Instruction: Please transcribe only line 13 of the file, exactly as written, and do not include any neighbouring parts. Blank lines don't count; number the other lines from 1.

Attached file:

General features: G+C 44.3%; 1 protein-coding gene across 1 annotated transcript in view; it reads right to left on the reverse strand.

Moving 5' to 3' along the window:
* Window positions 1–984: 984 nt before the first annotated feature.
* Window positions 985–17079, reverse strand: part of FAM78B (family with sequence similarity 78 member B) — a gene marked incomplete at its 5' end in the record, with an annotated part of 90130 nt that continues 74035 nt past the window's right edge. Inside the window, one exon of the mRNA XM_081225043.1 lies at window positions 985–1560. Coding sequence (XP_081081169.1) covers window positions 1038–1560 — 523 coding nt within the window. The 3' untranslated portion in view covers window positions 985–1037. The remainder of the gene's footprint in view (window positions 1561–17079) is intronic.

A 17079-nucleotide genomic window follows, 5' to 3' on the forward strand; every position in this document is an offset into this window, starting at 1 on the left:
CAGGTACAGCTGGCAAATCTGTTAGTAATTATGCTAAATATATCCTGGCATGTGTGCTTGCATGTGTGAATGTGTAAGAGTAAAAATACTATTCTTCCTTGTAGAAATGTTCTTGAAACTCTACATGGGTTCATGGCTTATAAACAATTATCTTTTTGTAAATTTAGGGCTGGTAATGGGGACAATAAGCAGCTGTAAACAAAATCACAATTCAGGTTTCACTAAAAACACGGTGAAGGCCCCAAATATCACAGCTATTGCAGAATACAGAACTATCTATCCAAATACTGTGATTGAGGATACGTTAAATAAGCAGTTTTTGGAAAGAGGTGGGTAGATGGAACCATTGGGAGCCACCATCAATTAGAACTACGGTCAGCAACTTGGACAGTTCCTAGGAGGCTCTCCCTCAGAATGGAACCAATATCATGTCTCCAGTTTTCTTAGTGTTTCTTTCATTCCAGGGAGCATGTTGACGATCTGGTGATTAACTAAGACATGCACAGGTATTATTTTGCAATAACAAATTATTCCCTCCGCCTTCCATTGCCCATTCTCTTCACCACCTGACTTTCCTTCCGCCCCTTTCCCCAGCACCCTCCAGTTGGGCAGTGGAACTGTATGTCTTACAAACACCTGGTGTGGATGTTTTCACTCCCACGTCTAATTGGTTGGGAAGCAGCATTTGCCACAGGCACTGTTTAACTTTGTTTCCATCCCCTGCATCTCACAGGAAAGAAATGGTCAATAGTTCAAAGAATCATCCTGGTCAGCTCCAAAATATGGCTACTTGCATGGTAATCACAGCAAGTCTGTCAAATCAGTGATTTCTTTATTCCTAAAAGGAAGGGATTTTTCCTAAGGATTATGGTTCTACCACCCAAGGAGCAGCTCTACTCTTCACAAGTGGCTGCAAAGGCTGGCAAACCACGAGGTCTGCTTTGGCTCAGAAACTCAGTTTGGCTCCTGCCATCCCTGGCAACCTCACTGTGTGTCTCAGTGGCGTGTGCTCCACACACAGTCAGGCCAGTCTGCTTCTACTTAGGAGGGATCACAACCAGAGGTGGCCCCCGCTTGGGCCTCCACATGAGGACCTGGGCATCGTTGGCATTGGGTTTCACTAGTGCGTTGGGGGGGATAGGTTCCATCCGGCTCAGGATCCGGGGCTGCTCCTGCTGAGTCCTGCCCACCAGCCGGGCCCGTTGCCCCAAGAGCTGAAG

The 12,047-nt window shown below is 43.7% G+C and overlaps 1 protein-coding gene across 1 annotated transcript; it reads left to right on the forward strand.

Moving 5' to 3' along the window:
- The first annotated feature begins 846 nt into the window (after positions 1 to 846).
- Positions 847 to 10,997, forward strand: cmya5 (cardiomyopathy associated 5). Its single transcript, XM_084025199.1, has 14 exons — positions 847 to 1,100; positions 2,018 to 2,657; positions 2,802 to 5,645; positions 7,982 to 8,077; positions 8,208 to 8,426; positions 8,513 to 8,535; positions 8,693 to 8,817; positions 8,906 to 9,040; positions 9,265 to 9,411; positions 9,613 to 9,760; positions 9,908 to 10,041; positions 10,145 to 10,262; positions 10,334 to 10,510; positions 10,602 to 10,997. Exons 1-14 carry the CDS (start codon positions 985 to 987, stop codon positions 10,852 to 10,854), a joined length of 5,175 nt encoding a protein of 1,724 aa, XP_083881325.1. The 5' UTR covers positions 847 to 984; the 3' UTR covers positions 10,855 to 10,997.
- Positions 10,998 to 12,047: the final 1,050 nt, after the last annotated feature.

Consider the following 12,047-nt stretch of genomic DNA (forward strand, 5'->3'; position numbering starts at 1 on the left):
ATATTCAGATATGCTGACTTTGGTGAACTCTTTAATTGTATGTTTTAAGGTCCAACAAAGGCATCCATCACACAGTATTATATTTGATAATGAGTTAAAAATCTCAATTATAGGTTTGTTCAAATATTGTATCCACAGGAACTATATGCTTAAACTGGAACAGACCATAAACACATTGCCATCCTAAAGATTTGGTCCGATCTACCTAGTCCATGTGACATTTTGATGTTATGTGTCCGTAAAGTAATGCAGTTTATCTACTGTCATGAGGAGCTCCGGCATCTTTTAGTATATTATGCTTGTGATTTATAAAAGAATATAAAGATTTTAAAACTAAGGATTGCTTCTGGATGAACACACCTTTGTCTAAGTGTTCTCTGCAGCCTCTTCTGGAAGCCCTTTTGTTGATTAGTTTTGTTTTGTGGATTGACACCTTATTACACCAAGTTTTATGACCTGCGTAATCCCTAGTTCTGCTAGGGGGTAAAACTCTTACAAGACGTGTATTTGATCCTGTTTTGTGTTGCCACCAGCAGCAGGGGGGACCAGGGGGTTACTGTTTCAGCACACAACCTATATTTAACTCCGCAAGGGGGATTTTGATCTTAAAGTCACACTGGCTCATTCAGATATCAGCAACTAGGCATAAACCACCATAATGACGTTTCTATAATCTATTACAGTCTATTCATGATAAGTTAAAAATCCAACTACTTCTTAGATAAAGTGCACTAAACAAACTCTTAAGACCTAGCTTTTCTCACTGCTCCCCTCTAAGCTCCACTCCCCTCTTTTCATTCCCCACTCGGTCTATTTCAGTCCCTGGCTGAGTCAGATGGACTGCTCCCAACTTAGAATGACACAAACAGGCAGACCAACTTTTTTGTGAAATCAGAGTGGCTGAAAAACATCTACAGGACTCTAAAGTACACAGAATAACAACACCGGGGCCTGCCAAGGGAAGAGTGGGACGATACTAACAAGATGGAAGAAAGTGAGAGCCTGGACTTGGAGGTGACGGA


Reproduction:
ATATTCAGATATGCTGACTTTGGTGAACTCTTTAATTGTATGTTTTAAGGTCCAACAAAGGCATCCATCACACAGTATTATATTTGATAATGAGTTAAAAATCTCAATTATAGGTTTGTTCAAATATTGTATCCACAGGAACTATATGCTTAAACTGGAACAGACCATAAACACATTGCCATCCTAAAGATTTGGTCCGATCTACCTAGTCCATGTGACATTTTGATGTTATGTGTCCGTAAAGTAATGCAGTTTATCTACTGTCATGAGGAGCTCCGGCATCTTTTAGTATATTATGCTTGTGATTTATAAAAGAATATAAAGATTTTAAAACTAAGGATTGCTTCTGGATGAACACACCTTTGTCTAAGTGTTCTCTGCAGCCTCTTCTGGAAGCCCTTTTGTTGATTAGTTTTGTTTTGTGGATTGACACCTTATTACACCAAGTTTTATGACCTGCGTAATCCCTAGTTCTGCTAGGGGGTAAAACTCTTACAAGACGTGTATTTGATCCTGTTTTGTGTTGCCACCAGCAGCAGGGGGGACCAGGGGGTTACTGTTTCAGCACACAACCTATATTTAACTCCGCAAGGGGGATTTTGATCTTAAAGTCACACTGGCTCATTCAGATATCAGCAACTAGGCATAAACCACCATAATGACGTTTCTATAATCTATTACAGTCTATTCATGATAAGTTAAAAATCCAACTACTTCTTAGATAAAGTGCACTAAACAAACTCTTAAGACCTAGCTTTTCTCACTGCTCCCCTCTAAGCTCCACTCCCCTCTTTTCATTCCCCACTCGGTCTATTTCAGTCCCTGGCTGAGTCAGATGGACTGCTCCCAACTTAGAATGACACAAACAGGCAGACCAACTTTTTTGTGAAATCAGAGTGGCTGAAAAACATCTACAGGACTCTAAAGTACACAGAATAACAACACCGGGGCCTGCCAAGGGAAGAGTGGGACGATACTAACAAGATGGAAGAAAGTGAGAGCCTGGACTTGGAGGTGACGGA